Academic journal article Military Review

The Gates of Stalingrad: Soviet-German Combat Operations, April-August 1942, the Stalingrad Trilogy

Academic journal article Military Review

The Gates of Stalingrad: Soviet-German Combat Operations, April-August 1942, the Stalingrad Trilogy

Article excerpt

THE GATES OF STALINGRAD: Soviet-German Combat Operations, April-August 1942, The Stalingrad Trilogy, David M. Glantz and Jonathan M. House, University Press of Kansas, Lawrence, 2009, 655 pages, $34.95.

The Gates of Stalingrad is for connoisseurs of operations on the Eastern Front during World War II. David M. Glantz and Jonathan M. House's level of detail from Red Army general staff journals, the Peoples Commissariat of Internal Affairs, German Sixth Army, and the Russian 62d Army official records is phenomenal.

After the setbacks in the winter of 1941, the Wehrmacht was on the march again, this time deep into southern Russia to capture the Caucasus oilfields and the Volga River. Hitler hoped this would mean that Russia would begin to experience fuel shortages and large-scale economic disruption and hasten the collapse of Russian military operations.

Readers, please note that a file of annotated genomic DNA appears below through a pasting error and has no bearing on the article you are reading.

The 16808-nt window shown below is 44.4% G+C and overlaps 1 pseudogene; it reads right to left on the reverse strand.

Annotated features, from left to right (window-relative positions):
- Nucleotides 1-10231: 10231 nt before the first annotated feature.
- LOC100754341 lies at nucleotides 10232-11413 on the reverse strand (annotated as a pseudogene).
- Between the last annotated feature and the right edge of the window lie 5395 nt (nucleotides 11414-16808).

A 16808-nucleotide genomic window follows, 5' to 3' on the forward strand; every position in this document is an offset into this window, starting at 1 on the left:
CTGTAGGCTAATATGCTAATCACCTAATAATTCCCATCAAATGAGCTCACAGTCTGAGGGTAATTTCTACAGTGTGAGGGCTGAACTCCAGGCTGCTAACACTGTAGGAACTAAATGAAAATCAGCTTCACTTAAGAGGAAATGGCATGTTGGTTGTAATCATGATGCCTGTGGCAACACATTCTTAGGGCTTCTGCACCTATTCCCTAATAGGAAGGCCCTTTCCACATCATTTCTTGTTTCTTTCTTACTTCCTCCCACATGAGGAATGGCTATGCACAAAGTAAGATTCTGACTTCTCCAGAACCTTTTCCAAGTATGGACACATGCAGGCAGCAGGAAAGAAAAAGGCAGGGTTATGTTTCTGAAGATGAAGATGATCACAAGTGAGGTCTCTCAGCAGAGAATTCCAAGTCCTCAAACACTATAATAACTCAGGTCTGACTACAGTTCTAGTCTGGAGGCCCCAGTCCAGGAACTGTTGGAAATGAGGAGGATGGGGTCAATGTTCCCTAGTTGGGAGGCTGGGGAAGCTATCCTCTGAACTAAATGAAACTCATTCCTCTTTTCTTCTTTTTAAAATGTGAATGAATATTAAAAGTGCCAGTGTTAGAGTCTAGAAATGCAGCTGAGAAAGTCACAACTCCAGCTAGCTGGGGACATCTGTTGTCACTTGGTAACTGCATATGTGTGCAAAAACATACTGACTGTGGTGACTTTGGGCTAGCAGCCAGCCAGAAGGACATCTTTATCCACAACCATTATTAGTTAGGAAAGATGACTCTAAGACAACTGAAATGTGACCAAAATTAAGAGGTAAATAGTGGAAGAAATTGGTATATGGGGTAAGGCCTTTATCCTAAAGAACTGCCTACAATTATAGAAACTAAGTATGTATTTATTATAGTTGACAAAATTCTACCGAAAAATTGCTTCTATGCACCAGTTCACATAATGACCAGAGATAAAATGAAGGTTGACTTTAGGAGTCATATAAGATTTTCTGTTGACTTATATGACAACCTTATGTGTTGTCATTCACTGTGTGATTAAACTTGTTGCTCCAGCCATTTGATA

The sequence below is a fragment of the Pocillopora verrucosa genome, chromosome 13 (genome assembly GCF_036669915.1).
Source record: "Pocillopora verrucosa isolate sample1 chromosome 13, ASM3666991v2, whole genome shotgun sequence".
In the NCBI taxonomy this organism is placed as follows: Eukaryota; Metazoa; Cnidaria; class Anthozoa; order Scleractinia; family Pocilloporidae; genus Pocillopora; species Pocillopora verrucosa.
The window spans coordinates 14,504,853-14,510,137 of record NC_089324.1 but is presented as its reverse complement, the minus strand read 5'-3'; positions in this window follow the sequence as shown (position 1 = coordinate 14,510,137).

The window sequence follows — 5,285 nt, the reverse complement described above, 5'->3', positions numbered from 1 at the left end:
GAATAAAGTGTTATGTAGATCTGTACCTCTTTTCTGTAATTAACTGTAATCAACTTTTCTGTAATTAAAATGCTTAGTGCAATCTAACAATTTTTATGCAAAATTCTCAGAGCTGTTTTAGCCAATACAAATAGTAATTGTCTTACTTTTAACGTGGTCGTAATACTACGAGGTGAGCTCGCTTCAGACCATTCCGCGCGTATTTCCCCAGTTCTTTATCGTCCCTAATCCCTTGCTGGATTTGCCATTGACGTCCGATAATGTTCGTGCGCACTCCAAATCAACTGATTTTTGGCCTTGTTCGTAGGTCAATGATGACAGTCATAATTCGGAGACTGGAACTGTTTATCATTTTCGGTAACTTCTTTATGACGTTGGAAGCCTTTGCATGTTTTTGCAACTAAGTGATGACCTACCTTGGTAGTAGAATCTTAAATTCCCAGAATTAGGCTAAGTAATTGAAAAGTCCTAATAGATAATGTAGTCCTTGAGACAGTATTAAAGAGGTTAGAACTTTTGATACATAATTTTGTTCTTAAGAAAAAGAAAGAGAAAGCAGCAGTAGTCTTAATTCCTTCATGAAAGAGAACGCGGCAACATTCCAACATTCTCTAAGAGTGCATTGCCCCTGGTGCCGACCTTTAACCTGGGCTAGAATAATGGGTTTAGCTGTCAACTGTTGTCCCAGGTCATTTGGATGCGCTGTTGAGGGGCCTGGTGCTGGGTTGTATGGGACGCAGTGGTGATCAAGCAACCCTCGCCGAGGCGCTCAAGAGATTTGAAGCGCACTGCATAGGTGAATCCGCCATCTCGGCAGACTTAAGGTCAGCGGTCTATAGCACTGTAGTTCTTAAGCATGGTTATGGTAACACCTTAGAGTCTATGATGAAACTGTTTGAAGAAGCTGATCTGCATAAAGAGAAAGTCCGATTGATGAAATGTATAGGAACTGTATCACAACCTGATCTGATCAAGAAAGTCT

The Gates of Stalingrad addresses these points, but also delves into the details of the brutal fighting the Wehrmacht endured to push to the outskirts of Stalingrad. Stalin had ordered (under penalty of death) that all Soviet units would stand and fight--no more retreats. This order resulted in a tenacious and fanatical defense.

As Army Group B (Sixth Army) advanced into the great bend (land between the Don and Volga rivers) from mid-July to the end of August, it destroyed some 13 Russian armies. As astonishing as this is, the Russians were still able to dredge up fresh divisions and corps to attrit the Sixth Army. …

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